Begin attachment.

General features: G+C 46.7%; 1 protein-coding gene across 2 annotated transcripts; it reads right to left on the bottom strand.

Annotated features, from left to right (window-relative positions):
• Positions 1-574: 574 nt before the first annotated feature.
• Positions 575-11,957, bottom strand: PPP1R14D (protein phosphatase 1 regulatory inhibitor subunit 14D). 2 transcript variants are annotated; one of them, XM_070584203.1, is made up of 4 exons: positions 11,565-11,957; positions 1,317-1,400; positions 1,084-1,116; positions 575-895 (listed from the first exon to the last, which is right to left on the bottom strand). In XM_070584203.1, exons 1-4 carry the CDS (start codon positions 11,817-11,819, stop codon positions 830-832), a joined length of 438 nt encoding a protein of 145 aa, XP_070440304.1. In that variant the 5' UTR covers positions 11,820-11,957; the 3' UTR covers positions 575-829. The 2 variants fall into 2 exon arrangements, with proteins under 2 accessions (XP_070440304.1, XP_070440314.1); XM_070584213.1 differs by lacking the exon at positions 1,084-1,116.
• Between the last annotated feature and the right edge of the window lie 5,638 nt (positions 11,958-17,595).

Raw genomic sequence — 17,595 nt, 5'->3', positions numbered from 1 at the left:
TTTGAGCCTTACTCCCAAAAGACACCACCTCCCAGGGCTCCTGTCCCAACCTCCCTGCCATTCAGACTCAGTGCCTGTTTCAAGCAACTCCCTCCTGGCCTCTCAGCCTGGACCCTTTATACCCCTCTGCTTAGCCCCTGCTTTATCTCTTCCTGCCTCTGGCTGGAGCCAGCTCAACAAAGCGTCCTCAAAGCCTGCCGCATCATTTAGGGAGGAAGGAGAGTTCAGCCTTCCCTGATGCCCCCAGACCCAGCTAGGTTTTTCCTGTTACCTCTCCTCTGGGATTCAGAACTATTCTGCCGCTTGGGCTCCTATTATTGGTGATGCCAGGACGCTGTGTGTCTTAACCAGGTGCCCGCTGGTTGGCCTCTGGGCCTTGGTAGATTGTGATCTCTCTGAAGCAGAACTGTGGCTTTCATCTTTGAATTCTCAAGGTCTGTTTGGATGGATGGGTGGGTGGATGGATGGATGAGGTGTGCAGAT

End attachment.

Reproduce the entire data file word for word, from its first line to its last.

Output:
General features: G+C 46.7%; 1 protein-coding gene across 2 annotated transcripts; it reads right to left on the bottom strand.

Annotated features, from left to right (window-relative positions):
• Positions 1-574: 574 nt before the first annotated feature.
• Positions 575-11,957, bottom strand: PPP1R14D (protein phosphatase 1 regulatory inhibitor subunit 14D). 2 transcript variants are annotated; one of them, XM_070584203.1, is made up of 4 exons: positions 11,565-11,957; positions 1,317-1,400; positions 1,084-1,116; positions 575-895 (listed from the first exon to the last, which is right to left on the bottom strand). In XM_070584203.1, exons 1-4 carry the CDS (start codon positions 11,817-11,819, stop codon positions 830-832), a joined length of 438 nt encoding a protein of 145 aa, XP_070440304.1. In that variant the 5' UTR covers positions 11,820-11,957; the 3' UTR covers positions 575-829. The 2 variants fall into 2 exon arrangements, with proteins under 2 accessions (XP_070440304.1, XP_070440314.1); XM_070584213.1 differs by lacking the exon at positions 1,084-1,116.
• Between the last annotated feature and the right edge of the window lie 5,638 nt (positions 11,958-17,595).

Raw genomic sequence — 17,595 nt, 5'->3', positions numbered from 1 at the left:
TTTGAGCCTTACTCCCAAAAGACACCACCTCCCAGGGCTCCTGTCCCAACCTCCCTGCCATTCAGACTCAGTGCCTGTTTCAAGCAACTCCCTCCTGGCCTCTCAGCCTGGACCCTTTATACCCCTCTGCTTAGCCCCTGCTTTATCTCTTCCTGCCTCTGGCTGGAGCCAGCTCAACAAAGCGTCCTCAAAGCCTGCCGCATCATTTAGGGAGGAAGGAGAGTTCAGCCTTCCCTGATGCCCCCAGACCCAGCTAGGTTTTTCCTGTTACCTCTCCTCTGGGATTCAGAACTATTCTGCCGCTTGGGCTCCTATTATTGGTGATGCCAGGACGCTGTGTGTCTTAACCAGGTGCCCGCTGGTTGGCCTCTGGGCCTTGGTAGATTGTGATCTCTCTGAAGCAGAACTGTGGCTTTCATCTTTGAATTCTCAAGGTCTGTTTGGATGGATGGGTGGGTGGATGGATGGATGAGGTGTGCAGAT